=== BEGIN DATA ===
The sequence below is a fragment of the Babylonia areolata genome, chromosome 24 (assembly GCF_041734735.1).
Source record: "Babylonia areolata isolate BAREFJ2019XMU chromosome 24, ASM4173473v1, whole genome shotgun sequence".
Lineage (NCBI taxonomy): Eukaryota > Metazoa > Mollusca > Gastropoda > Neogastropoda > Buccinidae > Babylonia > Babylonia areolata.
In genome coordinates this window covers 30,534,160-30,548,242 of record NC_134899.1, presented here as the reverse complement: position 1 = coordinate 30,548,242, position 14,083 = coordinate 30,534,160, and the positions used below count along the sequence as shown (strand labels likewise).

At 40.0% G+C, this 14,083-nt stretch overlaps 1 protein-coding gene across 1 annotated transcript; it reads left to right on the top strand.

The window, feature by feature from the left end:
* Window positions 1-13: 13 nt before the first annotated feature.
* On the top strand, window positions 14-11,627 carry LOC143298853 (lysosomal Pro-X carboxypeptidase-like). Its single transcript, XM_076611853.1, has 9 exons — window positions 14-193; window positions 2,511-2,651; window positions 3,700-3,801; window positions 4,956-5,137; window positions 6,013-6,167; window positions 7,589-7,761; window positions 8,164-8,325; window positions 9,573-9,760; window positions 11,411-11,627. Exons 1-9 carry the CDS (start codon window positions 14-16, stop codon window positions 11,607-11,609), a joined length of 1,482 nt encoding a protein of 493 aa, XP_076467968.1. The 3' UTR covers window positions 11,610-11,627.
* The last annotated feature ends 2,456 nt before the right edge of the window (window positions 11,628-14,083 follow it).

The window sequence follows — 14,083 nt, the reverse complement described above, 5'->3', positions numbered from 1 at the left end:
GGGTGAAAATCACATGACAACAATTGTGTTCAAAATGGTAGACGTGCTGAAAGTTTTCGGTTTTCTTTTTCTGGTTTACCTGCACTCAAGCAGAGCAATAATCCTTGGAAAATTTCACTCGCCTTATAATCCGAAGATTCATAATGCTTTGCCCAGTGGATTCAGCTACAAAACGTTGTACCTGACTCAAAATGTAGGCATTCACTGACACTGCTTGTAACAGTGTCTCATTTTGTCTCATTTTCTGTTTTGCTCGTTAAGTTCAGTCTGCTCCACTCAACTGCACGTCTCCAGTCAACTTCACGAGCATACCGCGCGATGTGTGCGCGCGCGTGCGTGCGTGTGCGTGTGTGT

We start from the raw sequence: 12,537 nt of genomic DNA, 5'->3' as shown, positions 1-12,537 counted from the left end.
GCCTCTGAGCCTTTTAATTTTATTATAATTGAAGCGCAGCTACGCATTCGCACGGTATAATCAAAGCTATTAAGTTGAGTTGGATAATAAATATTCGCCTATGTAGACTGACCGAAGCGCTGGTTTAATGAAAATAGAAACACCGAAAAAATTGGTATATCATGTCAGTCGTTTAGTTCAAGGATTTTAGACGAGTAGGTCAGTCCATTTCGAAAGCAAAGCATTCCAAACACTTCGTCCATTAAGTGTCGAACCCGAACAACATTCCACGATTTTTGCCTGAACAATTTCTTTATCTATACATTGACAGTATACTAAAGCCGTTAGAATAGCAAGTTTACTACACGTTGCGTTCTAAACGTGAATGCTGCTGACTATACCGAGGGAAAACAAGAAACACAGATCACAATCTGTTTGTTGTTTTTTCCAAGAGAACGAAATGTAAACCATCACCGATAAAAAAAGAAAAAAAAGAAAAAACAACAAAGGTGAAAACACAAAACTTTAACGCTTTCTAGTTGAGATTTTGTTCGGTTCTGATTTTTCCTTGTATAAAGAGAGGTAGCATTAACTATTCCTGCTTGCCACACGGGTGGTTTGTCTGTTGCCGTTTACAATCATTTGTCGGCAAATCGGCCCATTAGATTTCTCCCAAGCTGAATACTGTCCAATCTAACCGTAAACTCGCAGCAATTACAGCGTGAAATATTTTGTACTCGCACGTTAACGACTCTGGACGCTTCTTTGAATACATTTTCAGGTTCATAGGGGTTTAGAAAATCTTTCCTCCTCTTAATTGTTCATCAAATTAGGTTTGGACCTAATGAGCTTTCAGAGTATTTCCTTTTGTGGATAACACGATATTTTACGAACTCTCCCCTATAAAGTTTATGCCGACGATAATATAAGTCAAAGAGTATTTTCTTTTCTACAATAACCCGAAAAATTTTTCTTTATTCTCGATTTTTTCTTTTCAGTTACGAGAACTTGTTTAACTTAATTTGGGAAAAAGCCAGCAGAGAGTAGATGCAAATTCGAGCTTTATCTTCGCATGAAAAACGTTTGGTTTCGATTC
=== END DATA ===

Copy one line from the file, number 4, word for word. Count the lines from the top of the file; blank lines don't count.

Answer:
In genome coordinates this window covers 30,534,160-30,548,242 of record NC_134899.1, presented here as the reverse complement: position 1 = coordinate 30,548,242, position 14,083 = coordinate 30,534,160, and the positions used below count along the sequence as shown (strand labels likewise).